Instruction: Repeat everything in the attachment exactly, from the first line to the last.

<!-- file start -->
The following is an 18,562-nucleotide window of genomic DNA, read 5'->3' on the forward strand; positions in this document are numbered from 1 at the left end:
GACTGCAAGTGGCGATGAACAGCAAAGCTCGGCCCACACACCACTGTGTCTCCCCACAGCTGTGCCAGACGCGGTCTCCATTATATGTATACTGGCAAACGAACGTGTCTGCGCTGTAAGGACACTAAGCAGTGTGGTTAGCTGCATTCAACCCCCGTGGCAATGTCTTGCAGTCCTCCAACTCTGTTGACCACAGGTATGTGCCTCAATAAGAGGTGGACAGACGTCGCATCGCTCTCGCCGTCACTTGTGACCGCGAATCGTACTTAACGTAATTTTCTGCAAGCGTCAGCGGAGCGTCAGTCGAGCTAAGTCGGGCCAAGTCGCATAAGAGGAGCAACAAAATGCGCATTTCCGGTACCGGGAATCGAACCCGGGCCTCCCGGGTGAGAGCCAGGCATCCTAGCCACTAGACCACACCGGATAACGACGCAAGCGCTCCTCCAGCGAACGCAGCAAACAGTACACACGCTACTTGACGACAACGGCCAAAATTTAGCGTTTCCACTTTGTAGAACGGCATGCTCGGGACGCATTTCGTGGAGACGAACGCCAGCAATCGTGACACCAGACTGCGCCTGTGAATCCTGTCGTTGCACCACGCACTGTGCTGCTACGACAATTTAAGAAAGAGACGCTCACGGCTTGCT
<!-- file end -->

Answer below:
The following is an 18,562-nucleotide window of genomic DNA, read 5'->3' on the forward strand; positions in this document are numbered from 1 at the left end:
GACTGCAAGTGGCGATGAACAGCAAAGCTCGGCCCACACACCACTGTGTCTCCCCACAGCTGTGCCAGACGCGGTCTCCATTATATGTATACTGGCAAACGAACGTGTCTGCGCTGTAAGGACACTAAGCAGTGTGGTTAGCTGCATTCAACCCCCGTGGCAATGTCTTGCAGTCCTCCAACTCTGTTGACCACAGGTATGTGCCTCAATAAGAGGTGGACAGACGTCGCATCGCTCTCGCCGTCACTTGTGACCGCGAATCGTACTTAACGTAATTTTCTGCAAGCGTCAGCGGAGCGTCAGTCGAGCTAAGTCGGGCCAAGTCGCATAAGAGGAGCAACAAAATGCGCATTTCCGGTACCGGGAATCGAACCCGGGCCTCCCGGGTGAGAGCCAGGCATCCTAGCCACTAGACCACACCGGATAACGACGCAAGCGCTCCTCCAGCGAACGCAGCAAACAGTACACACGCTACTTGACGACAACGGCCAAAATTTAGCGTTTCCACTTTGTAGAACGGCATGCTCGGGACGCATTTCGTGGAGACGAACGCCAGCAATCGTGACACCAGACTGCGCCTGTGAATCCTGTCGTTGCACCACGCACTGTGCTGCTACGACAATTTAAGAAAGAGACGCTCACGGCTTGCT